Hey, you with the messy hair and Ray-Bans: aren’t you so excited about McCarren Park Pool reopening after 28 years? So is TV streaming service Aereo, which is offering 28 one-year subscriptions in celebration of the occasion. All you have to do is follow @AereoTV, tweet at @AereoTV with the hashtag #aereobythepool.
At first glance, the contest’s flyer is a little confusing. Are they offering a 28-year subscription, we wondered? Luckily the official rules shed some light on that question: “Twenty-eight (28) one-year memberships to Promotion Sponsor’s membership platform will be given away as prizes to the first twenty-eight (28) eligible entrants.”
Phew, we thought a 28-year subscription was a little too hubris-heavy for our fast-moving technological society. We’re sure we’ll be fully entrenched in the Singularity by 2040 anyway, with TVs embedded into contact lenses.
Last time we checked there were only 15 entrants, so tweet your hearts out, TV lovers!
Over The Aereo
A ruling is expected this afternoon in a lawsuit against Aereo, a potentially disruptive service that allows customers to stream broadcast television content without anyone, customers or Aereo, paying fees to broadcasters. The company is backed by more than $20 million from investors, including Barry Diller of IAC, who may be getting a little nervous: Today a Fox executive basically accused Aereo CEO Chet Kanojia of lying in court.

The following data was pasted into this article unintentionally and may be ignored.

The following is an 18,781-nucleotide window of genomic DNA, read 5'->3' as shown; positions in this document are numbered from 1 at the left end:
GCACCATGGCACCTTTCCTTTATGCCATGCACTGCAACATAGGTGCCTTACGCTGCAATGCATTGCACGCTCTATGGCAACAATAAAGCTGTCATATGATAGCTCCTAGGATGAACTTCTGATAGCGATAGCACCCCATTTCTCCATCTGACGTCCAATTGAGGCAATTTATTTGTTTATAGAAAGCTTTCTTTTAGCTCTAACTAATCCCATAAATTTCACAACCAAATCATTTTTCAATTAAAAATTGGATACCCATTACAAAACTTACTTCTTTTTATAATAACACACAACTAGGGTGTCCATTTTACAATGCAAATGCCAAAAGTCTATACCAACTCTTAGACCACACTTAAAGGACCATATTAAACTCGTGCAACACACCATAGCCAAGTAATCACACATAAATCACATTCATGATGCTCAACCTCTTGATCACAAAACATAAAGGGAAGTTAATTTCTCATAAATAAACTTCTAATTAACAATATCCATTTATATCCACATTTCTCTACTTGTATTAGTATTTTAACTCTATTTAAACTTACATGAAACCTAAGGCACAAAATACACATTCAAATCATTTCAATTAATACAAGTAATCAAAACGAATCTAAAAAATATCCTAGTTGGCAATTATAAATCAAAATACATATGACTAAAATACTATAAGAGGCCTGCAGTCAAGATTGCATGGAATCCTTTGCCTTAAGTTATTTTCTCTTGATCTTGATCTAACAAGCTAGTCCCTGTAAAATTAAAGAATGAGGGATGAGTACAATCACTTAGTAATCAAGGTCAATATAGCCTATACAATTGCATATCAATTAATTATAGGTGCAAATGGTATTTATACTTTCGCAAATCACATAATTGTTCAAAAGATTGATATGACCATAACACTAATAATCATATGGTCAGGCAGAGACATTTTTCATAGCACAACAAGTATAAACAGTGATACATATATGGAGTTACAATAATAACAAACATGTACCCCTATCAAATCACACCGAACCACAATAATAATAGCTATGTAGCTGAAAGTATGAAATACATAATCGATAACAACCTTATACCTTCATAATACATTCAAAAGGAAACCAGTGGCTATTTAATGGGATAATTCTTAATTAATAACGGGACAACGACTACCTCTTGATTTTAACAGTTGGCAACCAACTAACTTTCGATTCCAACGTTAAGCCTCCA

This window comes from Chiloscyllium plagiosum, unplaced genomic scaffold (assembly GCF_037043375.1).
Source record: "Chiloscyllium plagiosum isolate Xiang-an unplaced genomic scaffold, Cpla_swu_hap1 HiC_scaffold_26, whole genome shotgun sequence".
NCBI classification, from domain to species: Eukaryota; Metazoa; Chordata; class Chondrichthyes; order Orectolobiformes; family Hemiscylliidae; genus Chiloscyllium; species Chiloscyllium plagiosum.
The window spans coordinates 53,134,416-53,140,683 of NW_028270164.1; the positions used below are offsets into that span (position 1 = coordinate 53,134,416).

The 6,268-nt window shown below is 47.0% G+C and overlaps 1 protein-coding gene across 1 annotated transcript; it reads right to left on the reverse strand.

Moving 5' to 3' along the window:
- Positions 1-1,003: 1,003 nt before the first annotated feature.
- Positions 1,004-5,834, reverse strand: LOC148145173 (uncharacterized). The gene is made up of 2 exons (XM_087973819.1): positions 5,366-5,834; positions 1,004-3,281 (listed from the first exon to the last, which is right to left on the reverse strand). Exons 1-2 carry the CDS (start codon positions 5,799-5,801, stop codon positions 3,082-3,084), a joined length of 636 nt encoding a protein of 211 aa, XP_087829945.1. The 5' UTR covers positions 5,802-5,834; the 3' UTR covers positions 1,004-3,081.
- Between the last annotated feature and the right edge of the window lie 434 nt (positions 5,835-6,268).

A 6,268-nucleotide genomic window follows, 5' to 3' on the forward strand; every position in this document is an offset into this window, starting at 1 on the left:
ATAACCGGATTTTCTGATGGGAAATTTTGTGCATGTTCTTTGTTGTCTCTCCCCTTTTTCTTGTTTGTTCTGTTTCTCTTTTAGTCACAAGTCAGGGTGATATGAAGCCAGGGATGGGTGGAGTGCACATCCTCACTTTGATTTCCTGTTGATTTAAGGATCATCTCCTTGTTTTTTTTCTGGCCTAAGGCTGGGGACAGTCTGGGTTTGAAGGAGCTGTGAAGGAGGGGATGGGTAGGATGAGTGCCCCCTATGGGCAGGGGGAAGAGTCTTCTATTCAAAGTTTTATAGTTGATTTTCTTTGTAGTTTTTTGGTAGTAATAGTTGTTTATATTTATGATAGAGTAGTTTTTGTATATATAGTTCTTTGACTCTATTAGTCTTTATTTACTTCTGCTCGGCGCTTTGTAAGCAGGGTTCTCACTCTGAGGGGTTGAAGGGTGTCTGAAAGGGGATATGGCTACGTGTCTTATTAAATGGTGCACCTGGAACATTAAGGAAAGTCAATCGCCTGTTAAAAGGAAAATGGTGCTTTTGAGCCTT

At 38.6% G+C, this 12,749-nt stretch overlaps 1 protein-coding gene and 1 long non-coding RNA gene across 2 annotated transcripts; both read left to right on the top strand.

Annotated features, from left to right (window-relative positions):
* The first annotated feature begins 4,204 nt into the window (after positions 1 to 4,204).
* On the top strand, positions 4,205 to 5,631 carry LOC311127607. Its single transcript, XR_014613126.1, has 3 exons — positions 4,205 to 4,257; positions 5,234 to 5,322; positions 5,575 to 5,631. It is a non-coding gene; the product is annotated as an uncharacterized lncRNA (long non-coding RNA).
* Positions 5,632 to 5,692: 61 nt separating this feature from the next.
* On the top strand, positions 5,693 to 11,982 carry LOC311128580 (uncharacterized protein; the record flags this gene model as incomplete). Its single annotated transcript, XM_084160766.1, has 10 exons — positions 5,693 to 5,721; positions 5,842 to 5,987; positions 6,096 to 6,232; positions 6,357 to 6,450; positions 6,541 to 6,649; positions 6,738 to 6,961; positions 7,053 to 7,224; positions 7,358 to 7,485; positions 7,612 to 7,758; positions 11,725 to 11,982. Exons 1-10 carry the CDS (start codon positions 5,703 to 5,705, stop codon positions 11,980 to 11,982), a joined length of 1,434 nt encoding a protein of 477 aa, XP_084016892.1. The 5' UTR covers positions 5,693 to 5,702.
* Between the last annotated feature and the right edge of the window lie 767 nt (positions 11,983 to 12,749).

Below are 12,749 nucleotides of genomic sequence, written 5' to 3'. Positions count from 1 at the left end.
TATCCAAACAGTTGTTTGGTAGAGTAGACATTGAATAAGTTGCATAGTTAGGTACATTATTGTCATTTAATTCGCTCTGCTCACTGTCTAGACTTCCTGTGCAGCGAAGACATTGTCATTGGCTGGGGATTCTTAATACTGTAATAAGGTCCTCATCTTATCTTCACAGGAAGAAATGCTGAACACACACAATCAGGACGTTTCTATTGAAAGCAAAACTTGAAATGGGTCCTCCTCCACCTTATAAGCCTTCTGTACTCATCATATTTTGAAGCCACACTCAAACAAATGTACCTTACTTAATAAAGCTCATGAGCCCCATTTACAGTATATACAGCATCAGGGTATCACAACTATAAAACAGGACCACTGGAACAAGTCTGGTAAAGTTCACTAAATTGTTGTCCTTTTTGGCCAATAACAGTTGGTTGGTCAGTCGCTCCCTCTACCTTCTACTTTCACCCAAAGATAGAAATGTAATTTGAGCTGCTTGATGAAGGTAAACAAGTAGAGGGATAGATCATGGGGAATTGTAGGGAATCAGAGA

Internet Wants to Be Free
Sometime in the mid-nineties, my dad got an AOL account. Roughly two seconds after that, I fell down the rabbit hole of anonymous chat rooms and never quite got out–that is when I wasn’t getting the deadly, dreaded dial-up busy signal. AOL charged by the hour back then. Until the service switched to a flat monthly rate in October, 1996, the clock was always ticking, forcing you to make the Sophie’s Choice of where to spend your time online.
Now it seems the industry is heading back in that direction. Not by-the-hour, mind you, but a usage-based pricing model that would prompt viewers to consider whether, say, spending the weekend watching Friday Night Lights on Netflix is really worth it. (Answer: Clear eyes, full hearts, can’t lose.)
The sun was still setting when The Observer rounded the corner under The High Line for IAC’s Internet Week closing party, co-hosted by Aereo, a provocative new startup that will allow users to view broadcast content on their computers, smartphones and tablets. Off the drab West Side Highway, the Frank Gehry-designed building shimmered like a landing dock for a space ship–as if the top could twist off and whir its way into the atmosphere. Will Arnett and Wilmer Valderrama walked the red carpet. Dolled-up in pale pink, Allison Williams (the Miranda to Lena Dunham’s Carrie) took Barry Diller’s elbow as she navigated the crowd.
As the origin myth has it, Mr. Diller’s transformation from a Hollywood mogul to Internet soothsayer for this new digital era started with an Apple PowerBook. “No question that his relationship with his little screen, which is irritating to everybody in the room, has altered his life,” his closest confidante and now wife Diane von Furstenberg told The New Yorker some years back.
It was the early ’90s—right around the time Rupert Murdoch refused to make Mr. Diller a principal at Fox, the fabled fourth network Mr. Diller pioneered when competitors insisted that three would do just fine.